Ballyland offers a safe environment for children to explore the computer keyboard. In order to understand what the keyboard is made up of, and where the keys are, a child who is blind has to carefully build up an overview from the details, one key at a time. Randomly pressing keys would make it impossible to find the same key again.

This video demonstrates how six year old Hayden, who is blind, in his first ever computer experience ‘maps’ the keyboard in a very structured, and confident way.

He first presses the key in the top right corner, which is the Delete key, and makes the sound of laughing. He then presses the key directly below that, and repeats that when prompted about the sound. Then he presses the key in the top left corner of the keyboard (Escape key which is the signature sound of Babballoony). He presses that again, followed by the key directly below that (frog). Then he returns to the key in the top right corner again, and the one directly below that, and the one below that (eating crisps). He finds the Spacebar – which is by far the easiest key, because of its different shape and size, and which produces the signature sound of Ballicopter - , and then he tries the bottom left corner.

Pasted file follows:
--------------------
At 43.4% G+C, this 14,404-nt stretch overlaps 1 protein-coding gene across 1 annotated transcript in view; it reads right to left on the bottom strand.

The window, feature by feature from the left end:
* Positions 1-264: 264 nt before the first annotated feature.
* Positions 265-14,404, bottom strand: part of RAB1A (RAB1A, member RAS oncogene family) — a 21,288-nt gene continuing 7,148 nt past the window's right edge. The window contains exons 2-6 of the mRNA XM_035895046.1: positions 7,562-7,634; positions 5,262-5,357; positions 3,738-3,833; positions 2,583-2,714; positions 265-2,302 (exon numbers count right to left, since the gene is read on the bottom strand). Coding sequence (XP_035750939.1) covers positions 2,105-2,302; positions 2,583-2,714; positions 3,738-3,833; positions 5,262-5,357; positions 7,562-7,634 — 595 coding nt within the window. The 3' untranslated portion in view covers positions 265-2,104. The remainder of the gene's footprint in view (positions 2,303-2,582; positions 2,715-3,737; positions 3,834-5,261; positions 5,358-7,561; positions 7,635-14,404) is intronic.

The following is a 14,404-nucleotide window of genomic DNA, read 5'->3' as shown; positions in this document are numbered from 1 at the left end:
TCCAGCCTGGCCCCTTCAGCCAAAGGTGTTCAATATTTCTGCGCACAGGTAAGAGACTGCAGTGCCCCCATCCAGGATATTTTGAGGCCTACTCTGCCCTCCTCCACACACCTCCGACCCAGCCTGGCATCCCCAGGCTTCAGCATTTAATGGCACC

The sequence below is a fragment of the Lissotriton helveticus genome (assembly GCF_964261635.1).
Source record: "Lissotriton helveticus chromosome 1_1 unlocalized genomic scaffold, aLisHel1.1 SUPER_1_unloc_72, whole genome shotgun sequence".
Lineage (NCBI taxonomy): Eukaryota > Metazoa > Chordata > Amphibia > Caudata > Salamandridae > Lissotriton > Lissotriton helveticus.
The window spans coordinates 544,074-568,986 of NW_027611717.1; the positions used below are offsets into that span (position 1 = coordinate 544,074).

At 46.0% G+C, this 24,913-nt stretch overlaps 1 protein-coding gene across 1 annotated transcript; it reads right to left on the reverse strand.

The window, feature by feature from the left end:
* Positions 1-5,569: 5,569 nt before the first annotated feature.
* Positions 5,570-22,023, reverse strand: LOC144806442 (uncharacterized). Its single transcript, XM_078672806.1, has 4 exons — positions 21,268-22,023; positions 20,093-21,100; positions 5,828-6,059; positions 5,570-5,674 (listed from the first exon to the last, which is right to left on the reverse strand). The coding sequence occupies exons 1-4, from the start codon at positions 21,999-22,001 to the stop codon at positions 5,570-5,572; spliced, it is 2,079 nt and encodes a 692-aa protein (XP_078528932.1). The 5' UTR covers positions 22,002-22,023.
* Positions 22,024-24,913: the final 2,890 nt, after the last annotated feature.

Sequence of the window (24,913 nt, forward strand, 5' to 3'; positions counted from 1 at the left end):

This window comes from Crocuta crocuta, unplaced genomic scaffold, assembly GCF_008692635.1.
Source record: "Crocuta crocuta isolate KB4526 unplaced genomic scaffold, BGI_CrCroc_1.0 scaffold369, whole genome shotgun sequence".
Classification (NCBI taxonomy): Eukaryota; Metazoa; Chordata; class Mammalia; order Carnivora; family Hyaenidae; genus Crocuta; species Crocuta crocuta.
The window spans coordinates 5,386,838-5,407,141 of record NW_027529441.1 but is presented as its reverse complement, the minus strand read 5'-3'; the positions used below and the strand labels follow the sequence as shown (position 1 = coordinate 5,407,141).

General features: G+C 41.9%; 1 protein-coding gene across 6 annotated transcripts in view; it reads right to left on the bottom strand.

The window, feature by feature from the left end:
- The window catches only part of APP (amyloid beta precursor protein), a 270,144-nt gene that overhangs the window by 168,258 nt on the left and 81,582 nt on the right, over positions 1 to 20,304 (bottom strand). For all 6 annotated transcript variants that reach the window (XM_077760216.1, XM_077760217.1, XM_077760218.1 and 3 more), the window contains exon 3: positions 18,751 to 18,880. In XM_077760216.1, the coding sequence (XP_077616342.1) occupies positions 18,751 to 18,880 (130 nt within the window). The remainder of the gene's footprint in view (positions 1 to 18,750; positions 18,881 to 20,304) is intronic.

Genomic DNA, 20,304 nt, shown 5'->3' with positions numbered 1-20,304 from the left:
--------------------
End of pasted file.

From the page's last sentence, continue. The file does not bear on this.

He maps and memorizes the keys, and – when prompted – is able to find the same key (sound) again.

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